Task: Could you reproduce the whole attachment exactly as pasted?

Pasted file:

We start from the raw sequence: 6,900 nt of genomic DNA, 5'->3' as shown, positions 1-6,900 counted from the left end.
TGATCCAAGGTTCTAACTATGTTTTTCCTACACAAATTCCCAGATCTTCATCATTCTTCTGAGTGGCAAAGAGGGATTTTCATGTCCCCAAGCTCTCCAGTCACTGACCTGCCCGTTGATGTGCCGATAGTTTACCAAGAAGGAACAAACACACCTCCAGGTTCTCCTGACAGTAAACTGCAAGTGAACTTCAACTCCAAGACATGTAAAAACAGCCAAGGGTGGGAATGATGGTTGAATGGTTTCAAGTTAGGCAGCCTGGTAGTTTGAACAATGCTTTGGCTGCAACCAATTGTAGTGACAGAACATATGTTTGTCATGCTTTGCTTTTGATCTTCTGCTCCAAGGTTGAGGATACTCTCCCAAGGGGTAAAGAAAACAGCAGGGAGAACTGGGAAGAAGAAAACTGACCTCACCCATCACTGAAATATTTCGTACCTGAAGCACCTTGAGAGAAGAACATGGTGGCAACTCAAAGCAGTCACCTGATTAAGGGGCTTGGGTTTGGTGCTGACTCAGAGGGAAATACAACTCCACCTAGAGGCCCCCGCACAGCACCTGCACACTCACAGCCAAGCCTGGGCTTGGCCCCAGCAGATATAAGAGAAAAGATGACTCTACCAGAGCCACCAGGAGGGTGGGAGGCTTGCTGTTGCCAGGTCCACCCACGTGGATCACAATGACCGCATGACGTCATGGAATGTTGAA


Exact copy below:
We start from the raw sequence: 6,900 nt of genomic DNA, 5'->3' as shown, positions 1-6,900 counted from the left end.
TGATCCAAGGTTCTAACTATGTTTTTCCTACACAAATTCCCAGATCTTCATCATTCTTCTGAGTGGCAAAGAGGGATTTTCATGTCCCCAAGCTCTCCAGTCACTGACCTGCCCGTTGATGTGCCGATAGTTTACCAAGAAGGAACAAACACACCTCCAGGTTCTCCTGACAGTAAACTGCAAGTGAACTTCAACTCCAAGACATGTAAAAACAGCCAAGGGTGGGAATGATGGTTGAATGGTTTCAAGTTAGGCAGCCTGGTAGTTTGAACAATGCTTTGGCTGCAACCAATTGTAGTGACAGAACATATGTTTGTCATGCTTTGCTTTTGATCTTCTGCTCCAAGGTTGAGGATACTCTCCCAAGGGGTAAAGAAAACAGCAGGGAGAACTGGGAAGAAGAAAACTGACCTCACCCATCACTGAAATATTTCGTACCTGAAGCACCTTGAGAGAAGAACATGGTGGCAACTCAAAGCAGTCACCTGATTAAGGGGCTTGGGTTTGGTGCTGACTCAGAGGGAAATACAACTCCACCTAGAGGCCCCCGCACAGCACCTGCACACTCACAGCCAAGCCTGGGCTTGGCCCCAGCAGATATAAGAGAAAAGATGACTCTACCAGAGCCACCAGGAGGGTGGGAGGCTTGCTGTTGCCAGGTCCACCCACGTGGATCACAATGACCGCATGACGTCATGGAATGTTGAA